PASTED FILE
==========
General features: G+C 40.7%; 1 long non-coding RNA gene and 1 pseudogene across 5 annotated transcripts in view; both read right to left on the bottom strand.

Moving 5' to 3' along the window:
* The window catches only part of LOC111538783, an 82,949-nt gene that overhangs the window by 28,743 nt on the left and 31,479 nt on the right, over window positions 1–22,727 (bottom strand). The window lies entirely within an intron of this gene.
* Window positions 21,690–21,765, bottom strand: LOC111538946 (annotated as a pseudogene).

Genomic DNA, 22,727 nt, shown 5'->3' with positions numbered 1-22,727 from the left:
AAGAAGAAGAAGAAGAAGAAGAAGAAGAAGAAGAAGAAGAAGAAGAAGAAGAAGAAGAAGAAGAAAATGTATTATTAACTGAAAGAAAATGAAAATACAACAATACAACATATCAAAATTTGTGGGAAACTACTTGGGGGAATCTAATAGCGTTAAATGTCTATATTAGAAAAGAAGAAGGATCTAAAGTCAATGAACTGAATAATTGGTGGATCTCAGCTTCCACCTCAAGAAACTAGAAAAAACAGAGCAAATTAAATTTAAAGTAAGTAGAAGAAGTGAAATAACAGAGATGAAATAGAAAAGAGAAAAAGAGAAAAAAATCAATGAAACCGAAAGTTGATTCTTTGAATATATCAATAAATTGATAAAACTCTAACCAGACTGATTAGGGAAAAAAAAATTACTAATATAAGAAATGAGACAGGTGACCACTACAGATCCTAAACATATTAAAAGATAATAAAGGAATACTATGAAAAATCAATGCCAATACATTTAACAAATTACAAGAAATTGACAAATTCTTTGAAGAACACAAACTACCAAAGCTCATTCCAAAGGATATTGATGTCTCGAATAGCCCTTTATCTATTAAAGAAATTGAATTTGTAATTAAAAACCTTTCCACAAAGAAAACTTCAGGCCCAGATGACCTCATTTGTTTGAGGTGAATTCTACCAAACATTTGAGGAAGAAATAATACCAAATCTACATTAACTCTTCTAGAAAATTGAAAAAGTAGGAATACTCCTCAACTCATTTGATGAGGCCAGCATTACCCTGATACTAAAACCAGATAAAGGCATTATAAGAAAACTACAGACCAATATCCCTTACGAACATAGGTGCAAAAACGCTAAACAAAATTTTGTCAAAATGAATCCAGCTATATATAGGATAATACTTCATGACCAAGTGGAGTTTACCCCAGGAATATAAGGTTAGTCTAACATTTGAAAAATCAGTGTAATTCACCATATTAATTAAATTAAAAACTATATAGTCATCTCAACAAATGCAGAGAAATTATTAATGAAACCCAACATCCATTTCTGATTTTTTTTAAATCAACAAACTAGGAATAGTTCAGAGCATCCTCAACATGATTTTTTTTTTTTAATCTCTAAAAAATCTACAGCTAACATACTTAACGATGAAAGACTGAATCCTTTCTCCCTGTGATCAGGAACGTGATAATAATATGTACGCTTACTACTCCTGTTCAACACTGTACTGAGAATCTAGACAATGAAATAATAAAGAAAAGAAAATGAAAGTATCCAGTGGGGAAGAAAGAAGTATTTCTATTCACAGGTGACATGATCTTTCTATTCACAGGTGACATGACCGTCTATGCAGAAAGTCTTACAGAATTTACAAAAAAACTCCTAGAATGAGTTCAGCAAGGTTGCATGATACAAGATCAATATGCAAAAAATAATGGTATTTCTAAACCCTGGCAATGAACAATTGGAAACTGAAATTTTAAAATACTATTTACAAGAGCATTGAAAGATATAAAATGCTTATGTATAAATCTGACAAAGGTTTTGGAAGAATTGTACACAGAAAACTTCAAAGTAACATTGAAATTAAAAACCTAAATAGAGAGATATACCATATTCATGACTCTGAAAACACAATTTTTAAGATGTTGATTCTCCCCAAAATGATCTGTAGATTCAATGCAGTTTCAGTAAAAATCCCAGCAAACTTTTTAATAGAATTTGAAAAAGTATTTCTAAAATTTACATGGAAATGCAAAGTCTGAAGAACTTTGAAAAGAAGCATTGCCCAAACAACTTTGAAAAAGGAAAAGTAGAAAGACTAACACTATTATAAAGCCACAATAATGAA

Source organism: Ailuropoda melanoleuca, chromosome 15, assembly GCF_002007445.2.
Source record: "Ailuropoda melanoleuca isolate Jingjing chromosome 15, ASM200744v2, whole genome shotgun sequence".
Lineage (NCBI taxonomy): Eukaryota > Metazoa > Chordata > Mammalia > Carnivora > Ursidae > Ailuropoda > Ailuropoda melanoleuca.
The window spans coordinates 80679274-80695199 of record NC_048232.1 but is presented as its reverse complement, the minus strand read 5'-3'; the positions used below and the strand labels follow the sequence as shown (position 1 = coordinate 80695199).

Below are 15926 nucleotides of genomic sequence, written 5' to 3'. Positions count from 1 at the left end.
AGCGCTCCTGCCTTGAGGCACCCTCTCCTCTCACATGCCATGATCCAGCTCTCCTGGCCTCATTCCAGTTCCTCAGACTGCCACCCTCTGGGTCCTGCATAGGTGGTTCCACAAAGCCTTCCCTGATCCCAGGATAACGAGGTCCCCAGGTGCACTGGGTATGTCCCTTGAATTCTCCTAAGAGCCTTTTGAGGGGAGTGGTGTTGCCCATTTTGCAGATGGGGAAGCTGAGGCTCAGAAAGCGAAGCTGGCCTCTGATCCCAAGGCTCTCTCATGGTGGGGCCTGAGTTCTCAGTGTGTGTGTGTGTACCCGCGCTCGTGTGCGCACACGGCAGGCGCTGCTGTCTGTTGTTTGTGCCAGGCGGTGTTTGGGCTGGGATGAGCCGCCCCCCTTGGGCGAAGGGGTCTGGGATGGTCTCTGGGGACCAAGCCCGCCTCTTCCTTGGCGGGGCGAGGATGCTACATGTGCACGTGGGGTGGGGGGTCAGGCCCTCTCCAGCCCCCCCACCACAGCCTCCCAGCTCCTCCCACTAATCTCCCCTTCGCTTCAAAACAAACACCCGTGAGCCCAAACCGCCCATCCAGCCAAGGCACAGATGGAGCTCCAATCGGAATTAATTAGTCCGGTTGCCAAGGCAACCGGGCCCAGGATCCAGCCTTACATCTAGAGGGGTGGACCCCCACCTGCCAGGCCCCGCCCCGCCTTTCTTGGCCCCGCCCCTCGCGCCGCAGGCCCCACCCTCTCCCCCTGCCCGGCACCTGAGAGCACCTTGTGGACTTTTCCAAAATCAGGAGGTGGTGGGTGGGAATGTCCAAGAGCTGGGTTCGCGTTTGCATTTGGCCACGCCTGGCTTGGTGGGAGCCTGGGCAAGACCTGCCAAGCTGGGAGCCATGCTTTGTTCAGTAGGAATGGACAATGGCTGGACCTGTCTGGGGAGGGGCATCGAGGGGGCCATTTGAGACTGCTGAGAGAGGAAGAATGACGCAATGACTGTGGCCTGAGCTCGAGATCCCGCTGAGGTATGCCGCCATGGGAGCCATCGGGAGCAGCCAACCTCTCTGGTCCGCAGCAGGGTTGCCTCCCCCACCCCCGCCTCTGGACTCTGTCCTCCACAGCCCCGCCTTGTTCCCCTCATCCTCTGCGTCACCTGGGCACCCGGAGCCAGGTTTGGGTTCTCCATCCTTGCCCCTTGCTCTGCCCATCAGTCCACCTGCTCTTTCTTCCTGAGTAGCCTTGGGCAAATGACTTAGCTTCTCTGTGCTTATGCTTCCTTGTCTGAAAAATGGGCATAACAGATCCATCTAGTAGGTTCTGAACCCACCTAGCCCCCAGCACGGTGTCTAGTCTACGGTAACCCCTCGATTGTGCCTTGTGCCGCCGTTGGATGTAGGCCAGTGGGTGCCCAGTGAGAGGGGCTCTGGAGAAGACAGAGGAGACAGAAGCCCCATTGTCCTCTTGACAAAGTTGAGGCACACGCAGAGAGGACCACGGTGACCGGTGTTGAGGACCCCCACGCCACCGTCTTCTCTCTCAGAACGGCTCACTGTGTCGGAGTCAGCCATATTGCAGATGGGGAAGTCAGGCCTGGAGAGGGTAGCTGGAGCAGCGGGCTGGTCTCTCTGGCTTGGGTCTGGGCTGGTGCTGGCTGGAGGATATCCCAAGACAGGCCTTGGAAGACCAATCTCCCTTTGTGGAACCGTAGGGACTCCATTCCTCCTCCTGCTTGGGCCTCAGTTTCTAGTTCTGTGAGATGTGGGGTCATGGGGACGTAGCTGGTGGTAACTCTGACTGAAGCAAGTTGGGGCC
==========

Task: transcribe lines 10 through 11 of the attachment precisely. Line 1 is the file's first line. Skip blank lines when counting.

The window spans coordinates 80679274-80695199 of record NC_048232.1 but is presented as its reverse complement, the minus strand read 5'-3'; the positions used below and the strand labels follow the sequence as shown (position 1 = coordinate 80695199).

Below are 15926 nucleotides of genomic sequence, written 5' to 3'. Positions count from 1 at the left end.